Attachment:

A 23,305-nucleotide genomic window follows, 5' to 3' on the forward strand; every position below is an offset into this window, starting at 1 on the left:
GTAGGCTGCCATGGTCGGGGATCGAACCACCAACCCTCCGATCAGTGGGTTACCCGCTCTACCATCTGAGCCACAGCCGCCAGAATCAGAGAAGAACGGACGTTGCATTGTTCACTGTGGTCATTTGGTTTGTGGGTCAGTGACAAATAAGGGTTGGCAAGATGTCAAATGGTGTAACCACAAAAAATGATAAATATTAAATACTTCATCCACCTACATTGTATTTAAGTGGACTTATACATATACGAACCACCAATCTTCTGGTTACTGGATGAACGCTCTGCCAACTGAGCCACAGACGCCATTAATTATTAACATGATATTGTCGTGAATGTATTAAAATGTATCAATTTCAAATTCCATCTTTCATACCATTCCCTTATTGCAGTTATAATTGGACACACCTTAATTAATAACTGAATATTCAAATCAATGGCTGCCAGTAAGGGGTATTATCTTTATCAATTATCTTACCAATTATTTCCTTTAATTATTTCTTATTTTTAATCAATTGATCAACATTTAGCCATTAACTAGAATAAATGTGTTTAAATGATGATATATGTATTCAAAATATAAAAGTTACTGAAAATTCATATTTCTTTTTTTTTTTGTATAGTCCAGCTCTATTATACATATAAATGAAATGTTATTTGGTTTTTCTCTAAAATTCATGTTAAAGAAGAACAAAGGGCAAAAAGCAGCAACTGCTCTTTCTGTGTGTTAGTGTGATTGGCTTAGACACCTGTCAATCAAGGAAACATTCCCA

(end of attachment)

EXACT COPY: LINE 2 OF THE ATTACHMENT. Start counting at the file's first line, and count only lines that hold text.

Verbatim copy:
GTAGGCTGCCATGGTCGGGGATCGAACCACCAACCCTCCGATCAGTGGGTTACCCGCTCTACCATCTGAGCCACAGCCGCCAGAATCAGAGAAGAACGGACGTTGCATTGTTCACTGTGGTCATTTGGTTTGTGGGTCAGTGACAAATAAGGGTTGGCAAGATGTCAAATGGTGTAACCACAAAAAATGATAAATATTAAATACTTCATCCACCTACATTGTATTTAAGTGGACTTATACATATACGAACCACCAATCTTCTGGTTACTGGATGAACGCTCTGCCAACTGAGCCACAGACGCCATTAATTATTAACATGATATTGTCGTGAATGTATTAAAATGTATCAATTTCAAATTCCATCTTTCATACCATTCCCTTATTGCAGTTATAATTGGACACACCTTAATTAATAACTGAATATTCAAATCAATGGCTGCCAGTAAGGGGTATTATCTTTATCAATTATCTTACCAATTATTTCCTTTAATTATTTCTTATTTTTAATCAATTGATCAACATTTAGCCATTAACTAGAATAAATGTGTTTAAATGATGATATATGTATTCAAAATATAAAAGTTACTGAAAATTCATATTTCTTTTTTTTTTTGTATAGTCCAGCTCTATTATACATATAAATGAAATGTTATTTGGTTTTTCTCTAAAATTCATGTTAAAGAAGAACAAAGGGCAAAAAGCAGCAACTGCTCTTTCTGTGTGTTAGTGTGATTGGCTTAGACACCTGTCAATCAAGGAAACATTCCCA